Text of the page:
The spirit of Daniel Burnham hovers over Fourth Street in Downtown Cincinnati.  The famous Chicago architect and his associates created four commercial office buildings in Cincinnati’s financial district in the early twentieth century. And with the recent conversion of the shuttered Bartlett Building into a Marriott Renaissance hotel, the Burnham name is the buzzword for Downtown denizens planning business or social gatherings.

The building at 36 East Fourth Street was designed and completed in 1901 for Union Savings Bank and Trust Company.  Two expansions followed: one in 1912–14 by D.H. Burnham & Co. (Ernest Graham and Burnham’s two sons carried on after Daniel’s death in 1912) and another, completed in 1932, by Graham, Anderson, Probst & White, a successor firm.

The structure became known as the Fifth Third Bank Building (Fifth Third merged with Union Saving in 1927) and, after the bank moved to Fountain Square in 1969, the Fourth and Walnut Building.  In 1986 it was acquired and named by Bartlett & Co.  It closed in 2010 and, in July 2014, it was reopened by hotel developer Columbia Sussex of Northern Kentucky.

Many architectural historians consider this the best of the Burnham firm’s “tall” or “elevator” buildings in Cincinnati.  As the director of works for the 1893 World’s Columbian Exposition in Chicago, Daniel Burnham had become the most famous architect and urban planner in the United States. The classical revival Beaux Arts style, which the Chicago exposition made popular, suited corporate America.  Union Trust bank President Jacob Schmidlapp, who cared about good architecture, selected Burnham’s firm to design his headquarters, and later, the memorial library (now entrance hall), which he gave to the Cincinnati Art Museum. The bank got this soaring skyscraper, which reflected the Chicago tall building aesthetic of being lofty. It was the tallest building in the city and state, large enough to accommodate all bank business. Plus, the tower’s 400 speculative rental offices were expected to return income of $10,000 per month.  In the hotel conversion, the bank floors became dining and meeting rooms and the office floors guest-rooms.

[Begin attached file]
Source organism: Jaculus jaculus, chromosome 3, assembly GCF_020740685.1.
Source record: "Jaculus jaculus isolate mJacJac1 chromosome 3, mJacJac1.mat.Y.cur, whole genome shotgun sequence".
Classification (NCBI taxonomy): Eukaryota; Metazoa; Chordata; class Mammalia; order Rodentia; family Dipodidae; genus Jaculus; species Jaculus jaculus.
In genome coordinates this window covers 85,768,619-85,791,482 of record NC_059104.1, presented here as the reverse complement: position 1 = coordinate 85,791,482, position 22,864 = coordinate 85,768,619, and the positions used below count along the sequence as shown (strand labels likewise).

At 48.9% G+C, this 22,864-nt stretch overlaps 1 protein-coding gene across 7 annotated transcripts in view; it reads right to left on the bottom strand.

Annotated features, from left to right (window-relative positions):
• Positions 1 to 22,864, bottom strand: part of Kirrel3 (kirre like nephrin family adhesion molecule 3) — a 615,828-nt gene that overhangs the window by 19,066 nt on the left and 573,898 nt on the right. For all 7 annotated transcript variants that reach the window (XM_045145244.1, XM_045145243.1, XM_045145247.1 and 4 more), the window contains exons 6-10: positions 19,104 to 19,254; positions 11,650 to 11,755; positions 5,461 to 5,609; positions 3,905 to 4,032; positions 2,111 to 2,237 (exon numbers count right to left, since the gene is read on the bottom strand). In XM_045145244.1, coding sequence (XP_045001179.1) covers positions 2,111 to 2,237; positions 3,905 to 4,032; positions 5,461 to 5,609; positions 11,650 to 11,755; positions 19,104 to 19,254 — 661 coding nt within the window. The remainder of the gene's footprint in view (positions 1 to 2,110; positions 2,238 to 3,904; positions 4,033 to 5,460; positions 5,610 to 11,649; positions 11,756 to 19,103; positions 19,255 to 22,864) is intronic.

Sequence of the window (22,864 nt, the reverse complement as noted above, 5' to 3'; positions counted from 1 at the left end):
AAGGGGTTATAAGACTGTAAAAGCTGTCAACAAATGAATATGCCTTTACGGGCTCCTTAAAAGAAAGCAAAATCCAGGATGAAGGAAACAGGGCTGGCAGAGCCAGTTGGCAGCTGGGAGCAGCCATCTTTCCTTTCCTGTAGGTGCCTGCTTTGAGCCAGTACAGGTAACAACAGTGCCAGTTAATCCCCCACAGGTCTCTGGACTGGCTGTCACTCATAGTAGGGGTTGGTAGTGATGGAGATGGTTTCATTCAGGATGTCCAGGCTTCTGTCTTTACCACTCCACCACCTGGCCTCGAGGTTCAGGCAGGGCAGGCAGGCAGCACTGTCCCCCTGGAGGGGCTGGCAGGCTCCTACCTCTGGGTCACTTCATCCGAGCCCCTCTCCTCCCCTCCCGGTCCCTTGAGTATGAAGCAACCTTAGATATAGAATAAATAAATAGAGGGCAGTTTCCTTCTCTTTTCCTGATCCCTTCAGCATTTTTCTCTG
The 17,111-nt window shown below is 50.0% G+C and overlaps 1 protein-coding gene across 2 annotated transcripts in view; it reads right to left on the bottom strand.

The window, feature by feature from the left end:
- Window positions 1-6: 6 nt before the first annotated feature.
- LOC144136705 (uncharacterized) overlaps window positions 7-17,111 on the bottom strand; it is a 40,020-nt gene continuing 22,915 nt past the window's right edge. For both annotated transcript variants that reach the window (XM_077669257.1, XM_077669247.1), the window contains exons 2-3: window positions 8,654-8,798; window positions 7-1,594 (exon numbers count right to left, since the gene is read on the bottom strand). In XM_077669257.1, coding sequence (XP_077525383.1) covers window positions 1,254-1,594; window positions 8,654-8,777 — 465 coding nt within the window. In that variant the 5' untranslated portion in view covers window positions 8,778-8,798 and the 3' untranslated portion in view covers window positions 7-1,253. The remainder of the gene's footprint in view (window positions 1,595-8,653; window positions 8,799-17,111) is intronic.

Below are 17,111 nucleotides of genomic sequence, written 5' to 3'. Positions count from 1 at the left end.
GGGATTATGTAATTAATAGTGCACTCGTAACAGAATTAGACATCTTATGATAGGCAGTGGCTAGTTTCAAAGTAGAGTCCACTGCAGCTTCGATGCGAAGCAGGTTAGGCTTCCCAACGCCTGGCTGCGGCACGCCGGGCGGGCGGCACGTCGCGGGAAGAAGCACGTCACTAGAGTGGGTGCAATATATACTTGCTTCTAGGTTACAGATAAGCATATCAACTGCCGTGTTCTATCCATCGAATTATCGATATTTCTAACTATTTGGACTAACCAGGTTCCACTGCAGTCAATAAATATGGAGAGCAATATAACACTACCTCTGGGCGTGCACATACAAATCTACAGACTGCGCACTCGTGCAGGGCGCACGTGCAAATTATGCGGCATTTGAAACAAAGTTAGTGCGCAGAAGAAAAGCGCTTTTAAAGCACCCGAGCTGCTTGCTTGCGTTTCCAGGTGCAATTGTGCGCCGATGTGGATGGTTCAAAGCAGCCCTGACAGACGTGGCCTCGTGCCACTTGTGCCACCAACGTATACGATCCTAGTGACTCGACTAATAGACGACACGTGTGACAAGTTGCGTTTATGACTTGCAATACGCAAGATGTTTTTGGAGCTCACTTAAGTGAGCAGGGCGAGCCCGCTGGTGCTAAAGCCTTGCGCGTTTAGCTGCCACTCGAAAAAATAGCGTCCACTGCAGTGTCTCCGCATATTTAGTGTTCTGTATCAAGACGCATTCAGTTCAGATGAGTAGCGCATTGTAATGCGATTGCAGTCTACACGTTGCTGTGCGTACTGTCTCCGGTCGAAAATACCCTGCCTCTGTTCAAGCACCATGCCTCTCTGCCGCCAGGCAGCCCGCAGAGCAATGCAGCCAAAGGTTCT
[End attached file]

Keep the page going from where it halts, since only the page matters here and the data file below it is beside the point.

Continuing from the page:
This Renaissance Hotel, a Marriott brand, is owned and managed by Columbia Sussex Corporation. A Cincinnati firm, FRCH Design Worldwide planned the handsome transformation. It preserves the lofty character and architectural details of the original while creating a modern, upscale hospitality facility. The renovation is qualified for historic tax credits and LEED certification, says Jim Stapleton, who was principal-in-charge for FRCH. Cauhaus Design, a Maryland firm, with Renaissance and Marriott credentials, handled the interior design details.

Hotel manager Keoni Christensen says he is pleased with the positive reactions to the makeover from Cincinnatians who were familiar with the old bank.  Phillip Long, retired banker and Taft Museum of Art director emeritus, told me he is “just delighted that this and so many grand old Cincinnati buildings are being revived.” Part of Marriott’s mission for Renaissance is that properties provide guests with a sense of the places they visit.  The Renaissance motto “Live Life to Discover” is implemented by expert concierges known as  “Navigators,” who help guests explore the local scene.  Christensen made a wise choice in selecting Diana Tisue, who is trained in historic preservation, to be Lead Navigator and historian.